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Riverside County after-school programs struggling to survive

By in Press Enterprise on May 17, 2017

By Stephen Wall

Riverside County’s subsidized after-school programs are cutting services and enrolling fewer students as they struggle with rising costs and flat state funding.

Local school districts have slashed staff and cut art, music, science and other activities to keep the programs alive at a time when many schools have long waiting lists. At least one district started charging a registration fee to help cover costs.

While county educators say they have no immediate plans to end after-school programs, officials may consider it if the situation doesn’t improve.

“As you lose funding and can’t afford to pay people, you have to start looking at, ‘Do we keep these sites open?,’” said Carmen Phillips, the Alvord Unified School District’s after-school programs director. “Where is the money coming from to supplement the cost?”

  • Fifth-grader Raymond Allala, 10, does his math homework in the after-school program at Pachappa Elementary School in Riverside, Calif. on Tuesday, May 16, 2017. Stagnant state funding, rising costs and possible cutbacks in federal support are threatening the viability of California’s subsidized after-school programs, which serve 4,500 schools across the state. (Photo by Rachel Luna, The Press-Enterprise/SCNG)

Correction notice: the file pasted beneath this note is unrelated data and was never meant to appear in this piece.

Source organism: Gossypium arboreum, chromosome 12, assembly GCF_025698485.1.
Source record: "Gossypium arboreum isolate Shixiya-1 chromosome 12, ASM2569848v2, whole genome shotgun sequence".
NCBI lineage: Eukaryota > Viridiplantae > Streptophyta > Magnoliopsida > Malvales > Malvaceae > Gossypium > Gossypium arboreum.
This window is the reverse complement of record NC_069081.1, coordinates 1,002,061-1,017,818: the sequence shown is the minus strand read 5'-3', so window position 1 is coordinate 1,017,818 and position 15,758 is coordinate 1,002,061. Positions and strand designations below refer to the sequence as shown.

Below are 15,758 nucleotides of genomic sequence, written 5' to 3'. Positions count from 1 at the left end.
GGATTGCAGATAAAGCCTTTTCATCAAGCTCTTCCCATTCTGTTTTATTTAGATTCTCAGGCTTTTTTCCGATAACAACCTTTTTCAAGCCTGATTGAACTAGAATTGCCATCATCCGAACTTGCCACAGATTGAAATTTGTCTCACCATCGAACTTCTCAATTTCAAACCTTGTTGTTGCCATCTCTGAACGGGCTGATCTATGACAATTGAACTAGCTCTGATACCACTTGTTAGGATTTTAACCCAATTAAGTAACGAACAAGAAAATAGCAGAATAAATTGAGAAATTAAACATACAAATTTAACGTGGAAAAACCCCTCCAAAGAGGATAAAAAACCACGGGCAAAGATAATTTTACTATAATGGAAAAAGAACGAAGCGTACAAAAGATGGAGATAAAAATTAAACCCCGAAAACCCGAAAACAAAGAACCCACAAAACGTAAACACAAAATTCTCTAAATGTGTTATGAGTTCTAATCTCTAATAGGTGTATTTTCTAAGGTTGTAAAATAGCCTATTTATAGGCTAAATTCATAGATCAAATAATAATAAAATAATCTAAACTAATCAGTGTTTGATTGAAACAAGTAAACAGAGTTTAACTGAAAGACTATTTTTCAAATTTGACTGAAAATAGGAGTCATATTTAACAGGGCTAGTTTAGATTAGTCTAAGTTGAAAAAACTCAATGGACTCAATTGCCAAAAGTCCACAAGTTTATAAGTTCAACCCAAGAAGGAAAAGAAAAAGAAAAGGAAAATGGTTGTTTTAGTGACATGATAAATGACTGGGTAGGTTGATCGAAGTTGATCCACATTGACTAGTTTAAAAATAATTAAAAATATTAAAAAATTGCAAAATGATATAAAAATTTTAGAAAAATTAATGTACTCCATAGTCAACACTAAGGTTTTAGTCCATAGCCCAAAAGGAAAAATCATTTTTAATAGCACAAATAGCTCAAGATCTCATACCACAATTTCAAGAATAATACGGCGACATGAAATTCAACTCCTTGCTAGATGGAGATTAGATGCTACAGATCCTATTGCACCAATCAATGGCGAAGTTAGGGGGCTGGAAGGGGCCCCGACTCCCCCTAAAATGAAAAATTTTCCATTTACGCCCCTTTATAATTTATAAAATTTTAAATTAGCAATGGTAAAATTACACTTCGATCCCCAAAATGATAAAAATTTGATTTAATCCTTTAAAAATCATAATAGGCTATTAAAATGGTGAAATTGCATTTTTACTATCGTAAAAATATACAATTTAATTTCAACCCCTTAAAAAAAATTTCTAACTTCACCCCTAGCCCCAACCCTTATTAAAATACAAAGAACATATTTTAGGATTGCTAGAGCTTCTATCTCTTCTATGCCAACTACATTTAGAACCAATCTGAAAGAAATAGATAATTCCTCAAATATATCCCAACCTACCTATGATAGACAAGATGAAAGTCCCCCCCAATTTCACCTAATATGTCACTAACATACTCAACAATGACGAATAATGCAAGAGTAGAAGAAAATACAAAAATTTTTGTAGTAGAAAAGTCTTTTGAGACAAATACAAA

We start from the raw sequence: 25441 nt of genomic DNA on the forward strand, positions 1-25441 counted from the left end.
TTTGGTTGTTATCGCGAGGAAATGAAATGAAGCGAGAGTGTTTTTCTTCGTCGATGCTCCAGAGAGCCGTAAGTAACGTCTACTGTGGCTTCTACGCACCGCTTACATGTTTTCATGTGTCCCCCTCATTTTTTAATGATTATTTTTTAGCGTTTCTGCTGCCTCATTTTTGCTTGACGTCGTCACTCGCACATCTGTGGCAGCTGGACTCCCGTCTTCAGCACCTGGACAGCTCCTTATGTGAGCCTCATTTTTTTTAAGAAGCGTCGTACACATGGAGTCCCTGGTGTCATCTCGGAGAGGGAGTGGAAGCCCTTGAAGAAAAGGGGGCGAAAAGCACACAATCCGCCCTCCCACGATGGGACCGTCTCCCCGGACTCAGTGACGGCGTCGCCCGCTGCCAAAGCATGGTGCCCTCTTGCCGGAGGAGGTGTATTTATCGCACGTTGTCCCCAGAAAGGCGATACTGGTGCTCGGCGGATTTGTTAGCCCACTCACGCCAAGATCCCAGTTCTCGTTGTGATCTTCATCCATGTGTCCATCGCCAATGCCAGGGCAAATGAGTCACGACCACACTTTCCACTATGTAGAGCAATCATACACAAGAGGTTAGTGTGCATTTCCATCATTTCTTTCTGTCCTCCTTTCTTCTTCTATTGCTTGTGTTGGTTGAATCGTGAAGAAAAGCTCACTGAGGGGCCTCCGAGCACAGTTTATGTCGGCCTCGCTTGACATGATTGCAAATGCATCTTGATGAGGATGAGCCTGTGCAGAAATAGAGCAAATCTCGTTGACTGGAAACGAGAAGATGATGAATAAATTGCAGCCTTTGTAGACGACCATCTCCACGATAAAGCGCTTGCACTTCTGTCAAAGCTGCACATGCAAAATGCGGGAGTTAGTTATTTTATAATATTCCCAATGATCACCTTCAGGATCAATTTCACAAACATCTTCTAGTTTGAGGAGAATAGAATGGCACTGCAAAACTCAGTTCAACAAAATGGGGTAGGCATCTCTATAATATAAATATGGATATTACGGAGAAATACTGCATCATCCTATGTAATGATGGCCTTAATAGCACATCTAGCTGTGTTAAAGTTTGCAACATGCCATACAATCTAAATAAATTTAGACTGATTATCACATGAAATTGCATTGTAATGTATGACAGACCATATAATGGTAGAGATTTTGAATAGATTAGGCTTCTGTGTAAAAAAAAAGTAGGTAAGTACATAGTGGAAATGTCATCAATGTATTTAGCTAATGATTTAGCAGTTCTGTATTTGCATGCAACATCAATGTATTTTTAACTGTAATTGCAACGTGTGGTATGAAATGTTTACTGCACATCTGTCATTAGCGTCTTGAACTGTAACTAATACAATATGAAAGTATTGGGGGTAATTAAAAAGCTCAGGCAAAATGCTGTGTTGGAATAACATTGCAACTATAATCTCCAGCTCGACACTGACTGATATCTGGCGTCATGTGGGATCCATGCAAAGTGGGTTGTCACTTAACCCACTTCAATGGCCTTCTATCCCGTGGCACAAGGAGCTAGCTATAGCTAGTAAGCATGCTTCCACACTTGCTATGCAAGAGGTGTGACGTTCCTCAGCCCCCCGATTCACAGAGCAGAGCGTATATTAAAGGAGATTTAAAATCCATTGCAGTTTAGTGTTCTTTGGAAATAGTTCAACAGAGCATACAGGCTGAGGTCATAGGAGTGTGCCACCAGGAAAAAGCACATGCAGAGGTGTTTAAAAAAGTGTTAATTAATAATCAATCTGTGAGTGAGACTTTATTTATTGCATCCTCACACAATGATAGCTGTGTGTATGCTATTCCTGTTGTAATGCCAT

• Fifth-grader Juliana Holmes, 10, does her homework during the the after-school program at Pachappa Elementary School in Riverside, Calif. on Tuesday, May 16, 2017. Stagnant state funding, rising costs and possible cutbacks in federal support are threatening the viability of California's subsidized after-school programs, which serve 4,500 schools across the state. (Photo by Rachel Luna, The Press-Enterprise/SCNG)

    Fifth-grader Juliana Holmes, 10, does her homework during the the after-school program at Pachappa Elementary School in Riverside, Calif. on Tuesday, May 16, 2017. Stagnant state funding, rising costs and possible cutbacks in federal support are threatening the viability of California’s subsidized after-school programs, which serve 4,500 schools across the state. […]    

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